The Ministry of Jesus Christ – Expulsion of the Traders from the Temple

detail of a stained glass window depicting Jesus chasing vendors from the Temple; date and artist unknown; church of Saint-Aignan, Chartres, France; photographed on 22 January 2011 by Reinhardhauke; swiped from Wikimedia CommonsArticle

The Passover of the Jews was at hand, and Jesus went up to Jerusalem. In the temple he found those who were selling oxen and sheep and pigeons, and the money-changers at their business. And making a whip of cords, he drove them all, with the sheep and oxen, out of the temple; and he poured out the coins of the money-changers and overturned their tables. And he told those who sold the pigeons, “Take these things away; you shall not make my Father’s house a house of trade.” His disciples remembered that it was written, “Zeal for thy house will consume me.” – John 2:13-17

Jesus, finding in the Temple sellers of oxen, sheep and doves, and money-changers trading, drives them out with a scourge of small cords, saying to them: “Make not the house of My Father a house of traffic.”

The anger of the Son of God is roused by the indignity done to His Father’s house by those who traded therein. God is always jealous of any encroachment of worldly things on what is consecrated to Him. Woe to those who turn to secular purposes things sacred! How careful we should be to perform all that we have promised to God, and to pay Him all that we have offered to Him. Have I ever failed in this respect, or robbed God of what is His due or what I have devoted to be His?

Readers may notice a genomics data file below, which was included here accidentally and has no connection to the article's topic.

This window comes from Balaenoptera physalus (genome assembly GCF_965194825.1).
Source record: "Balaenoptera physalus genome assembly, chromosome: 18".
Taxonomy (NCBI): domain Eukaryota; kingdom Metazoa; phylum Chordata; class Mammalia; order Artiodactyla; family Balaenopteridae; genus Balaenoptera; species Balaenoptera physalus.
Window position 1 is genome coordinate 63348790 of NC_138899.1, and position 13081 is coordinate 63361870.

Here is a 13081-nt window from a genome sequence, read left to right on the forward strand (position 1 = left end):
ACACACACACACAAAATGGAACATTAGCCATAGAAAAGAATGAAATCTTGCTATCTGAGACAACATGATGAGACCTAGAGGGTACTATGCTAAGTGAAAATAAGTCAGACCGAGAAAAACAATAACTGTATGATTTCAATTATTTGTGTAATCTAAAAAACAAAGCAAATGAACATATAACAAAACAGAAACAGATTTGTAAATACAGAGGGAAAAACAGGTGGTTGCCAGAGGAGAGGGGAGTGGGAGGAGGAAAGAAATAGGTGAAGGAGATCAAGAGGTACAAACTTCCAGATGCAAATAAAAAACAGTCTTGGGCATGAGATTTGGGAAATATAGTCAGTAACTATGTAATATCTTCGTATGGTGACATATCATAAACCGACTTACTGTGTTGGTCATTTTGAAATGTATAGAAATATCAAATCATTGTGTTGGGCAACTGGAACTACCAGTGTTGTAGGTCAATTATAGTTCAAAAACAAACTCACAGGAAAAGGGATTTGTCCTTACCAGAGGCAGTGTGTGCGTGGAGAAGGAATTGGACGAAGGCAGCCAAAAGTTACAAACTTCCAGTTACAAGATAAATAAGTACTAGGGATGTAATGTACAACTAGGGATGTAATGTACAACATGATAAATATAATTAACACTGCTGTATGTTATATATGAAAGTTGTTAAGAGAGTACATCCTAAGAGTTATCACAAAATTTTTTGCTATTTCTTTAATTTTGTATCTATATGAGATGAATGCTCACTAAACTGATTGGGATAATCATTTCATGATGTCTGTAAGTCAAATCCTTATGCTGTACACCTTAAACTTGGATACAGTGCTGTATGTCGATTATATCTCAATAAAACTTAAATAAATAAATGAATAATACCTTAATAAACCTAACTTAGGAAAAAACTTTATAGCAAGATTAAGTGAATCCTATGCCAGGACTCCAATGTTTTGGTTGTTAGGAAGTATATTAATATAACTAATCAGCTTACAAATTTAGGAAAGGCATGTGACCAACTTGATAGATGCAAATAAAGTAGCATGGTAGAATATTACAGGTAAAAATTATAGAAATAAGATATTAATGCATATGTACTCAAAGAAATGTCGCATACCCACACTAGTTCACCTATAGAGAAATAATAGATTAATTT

There is one respect in which all have failed in giving to God His due. In our prayers, at Holy Mass, in time of meditation, we profess to give our thoughts to God. He, therefore, has a claim on an exclusive possession of them. Yet how often have I deliberately allowed worldly interests, pleasures, amusements, cares, to occupy His place, and to run riot in my heart even before the altar, so that I have made the house of God a den of thieves!

It seems strange that these traders should not have resisted Him Who drove them out. They knew He was right and they were wrong. Nothing is so cowardly as a guilty conscience. A man who knows that he is condemned by the law of God cannot withstand the rebuke of his fellow-men – how much less the Divine anger of the Son of God!

MLA Citation

  • Father Richard Frederick Clarke, SJ. “Expulsion of the Traders from the Temple”. The Ministry of Jesus Christ: Short Meditations on the Public Life of Our Lord, 1892. CatholicSaints.Info. 16 April 2019. Web. 29 July 2021. <>